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THE CURIA

him across the earthly threshold as they do every sinful mortal who breathes his last within the shelter o the Church. His face is cov- ered with a white veil, and the death room is filled with the sound of the Penitential Psalms and the Office for the Dead. The Chamber- lain remains kneeling for a while on a violet pillow. He recites a silent prayer, during which the servants bare the Pope's face. Then he arises, approaches the bed and strikes the forehead of the dead Pontiff three times with a silver hammer, accompanying each stroke with the baptismal name of the deceased. Then he says to thpse who are present, 'The Pope is in truth dead." While all fall upon their knees, he recites the De Profundis and the Prayer of Absolu- tion, and sprinkles holy water on the corpse. He is given the ring, which is taken from the Pope's finger; later on this is broken, to- gether with the great seal of the Chancellery, during the first general meeting of the cardinals. The Papal authority remains in suspense until the day when the newly elected Pope is crowned. Only the Great Penitentiary, the Great Almoner and the representative of the diocese of Rome continue to administer their offices, since neither corv- science nor the poor must suffer by reason of the Pope's death.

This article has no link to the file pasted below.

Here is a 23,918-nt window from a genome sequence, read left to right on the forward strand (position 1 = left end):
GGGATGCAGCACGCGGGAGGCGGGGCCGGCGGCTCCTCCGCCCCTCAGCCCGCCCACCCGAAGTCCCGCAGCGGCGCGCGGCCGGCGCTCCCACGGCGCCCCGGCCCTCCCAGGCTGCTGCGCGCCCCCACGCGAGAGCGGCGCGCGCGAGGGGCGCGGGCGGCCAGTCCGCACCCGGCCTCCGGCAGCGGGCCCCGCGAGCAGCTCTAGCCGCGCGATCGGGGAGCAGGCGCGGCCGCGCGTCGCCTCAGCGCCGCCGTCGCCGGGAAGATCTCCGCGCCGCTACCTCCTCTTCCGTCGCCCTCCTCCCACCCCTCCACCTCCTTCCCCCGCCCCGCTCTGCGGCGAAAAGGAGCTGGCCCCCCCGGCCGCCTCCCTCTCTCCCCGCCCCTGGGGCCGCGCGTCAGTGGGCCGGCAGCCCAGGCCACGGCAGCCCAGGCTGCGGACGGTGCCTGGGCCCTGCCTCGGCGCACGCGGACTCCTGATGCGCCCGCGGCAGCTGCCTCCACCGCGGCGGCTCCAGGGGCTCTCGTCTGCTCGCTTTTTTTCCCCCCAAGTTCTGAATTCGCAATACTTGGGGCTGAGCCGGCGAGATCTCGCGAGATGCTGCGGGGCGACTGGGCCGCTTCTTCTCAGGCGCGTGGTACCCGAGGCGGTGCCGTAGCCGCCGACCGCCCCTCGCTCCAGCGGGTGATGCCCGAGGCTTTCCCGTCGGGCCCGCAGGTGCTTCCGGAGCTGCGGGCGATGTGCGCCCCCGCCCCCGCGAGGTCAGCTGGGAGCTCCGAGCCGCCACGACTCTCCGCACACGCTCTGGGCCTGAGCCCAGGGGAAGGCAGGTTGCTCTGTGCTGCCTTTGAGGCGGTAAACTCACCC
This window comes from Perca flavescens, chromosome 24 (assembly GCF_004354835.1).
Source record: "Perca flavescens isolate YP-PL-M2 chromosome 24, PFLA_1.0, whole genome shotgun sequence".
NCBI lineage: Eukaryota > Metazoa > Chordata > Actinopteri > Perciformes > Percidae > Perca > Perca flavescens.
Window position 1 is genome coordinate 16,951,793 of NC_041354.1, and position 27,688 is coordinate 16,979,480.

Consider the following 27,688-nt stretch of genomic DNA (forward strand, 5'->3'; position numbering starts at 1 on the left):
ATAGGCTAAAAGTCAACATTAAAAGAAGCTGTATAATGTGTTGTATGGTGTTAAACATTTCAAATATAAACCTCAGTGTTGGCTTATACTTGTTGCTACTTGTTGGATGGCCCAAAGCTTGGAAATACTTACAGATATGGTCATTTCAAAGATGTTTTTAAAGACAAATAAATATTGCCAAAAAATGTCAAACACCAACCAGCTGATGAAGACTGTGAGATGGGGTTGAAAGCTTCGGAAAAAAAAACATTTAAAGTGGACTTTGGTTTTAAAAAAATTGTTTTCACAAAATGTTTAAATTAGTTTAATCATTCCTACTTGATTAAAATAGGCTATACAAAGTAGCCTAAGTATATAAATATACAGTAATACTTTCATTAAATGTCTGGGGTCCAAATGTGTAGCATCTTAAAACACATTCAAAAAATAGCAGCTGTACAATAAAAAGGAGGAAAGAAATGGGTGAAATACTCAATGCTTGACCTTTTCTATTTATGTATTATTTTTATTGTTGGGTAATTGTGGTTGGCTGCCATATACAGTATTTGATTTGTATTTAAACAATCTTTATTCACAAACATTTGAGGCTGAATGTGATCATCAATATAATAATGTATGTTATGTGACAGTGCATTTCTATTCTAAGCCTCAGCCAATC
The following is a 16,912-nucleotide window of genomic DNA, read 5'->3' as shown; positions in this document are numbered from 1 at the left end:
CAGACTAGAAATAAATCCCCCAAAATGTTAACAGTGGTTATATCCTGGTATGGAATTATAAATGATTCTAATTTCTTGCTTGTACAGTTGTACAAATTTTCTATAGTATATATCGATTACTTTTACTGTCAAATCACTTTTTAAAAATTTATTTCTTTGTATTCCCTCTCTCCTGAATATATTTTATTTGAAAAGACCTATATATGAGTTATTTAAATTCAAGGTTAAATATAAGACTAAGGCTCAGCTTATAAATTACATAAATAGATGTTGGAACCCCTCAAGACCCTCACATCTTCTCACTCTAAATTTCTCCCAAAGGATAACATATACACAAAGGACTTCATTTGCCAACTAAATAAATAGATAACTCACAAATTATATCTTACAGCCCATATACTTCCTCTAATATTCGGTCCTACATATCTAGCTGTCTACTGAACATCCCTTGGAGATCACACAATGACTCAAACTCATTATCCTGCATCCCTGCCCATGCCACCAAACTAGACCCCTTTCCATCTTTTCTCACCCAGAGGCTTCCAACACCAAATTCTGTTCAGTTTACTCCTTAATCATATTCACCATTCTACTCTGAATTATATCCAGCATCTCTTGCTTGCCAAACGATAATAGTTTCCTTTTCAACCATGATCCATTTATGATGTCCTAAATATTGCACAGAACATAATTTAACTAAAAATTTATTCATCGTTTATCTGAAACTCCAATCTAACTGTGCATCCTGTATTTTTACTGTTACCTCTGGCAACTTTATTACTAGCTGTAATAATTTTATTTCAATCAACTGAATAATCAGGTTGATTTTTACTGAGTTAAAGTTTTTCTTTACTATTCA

The nine days which intervene between death and burial are de- voted to preparations for the funeral Mass and for the election of the new Pope, which begins on the tenth day. The Cardinal-Chamber- lain remains in the Vatican, of which he takes possession; and during the days of the vacancy he rules with the help of the three senior cardinals. He is accompanied everywhere by the Swiss Guard, and is the centre of Vatican life though of course he keeps in touch with the General Congregation of Cardinals, to which important questions are submitted. This determines the day, the hour, and the ceremo- nial of the removal of the body to St. Peter's. It decides upon a funeral orator, takes charge of acknowledging letters of condolence received from princes and states, and if necessary also sets the day on which the diplomatic corps is to be received in a body. In addition the Secretary of the College of Cardinals is entrusted with diplomatic matters. There is an old custom that as a reward for thus represent- ing the retired Secretary of State he may lay claim to the cardinal's hat in the first Consistory to be called by the new Pope.

The body of the Pope is embalmed, clad in clean vestments and


ELECTING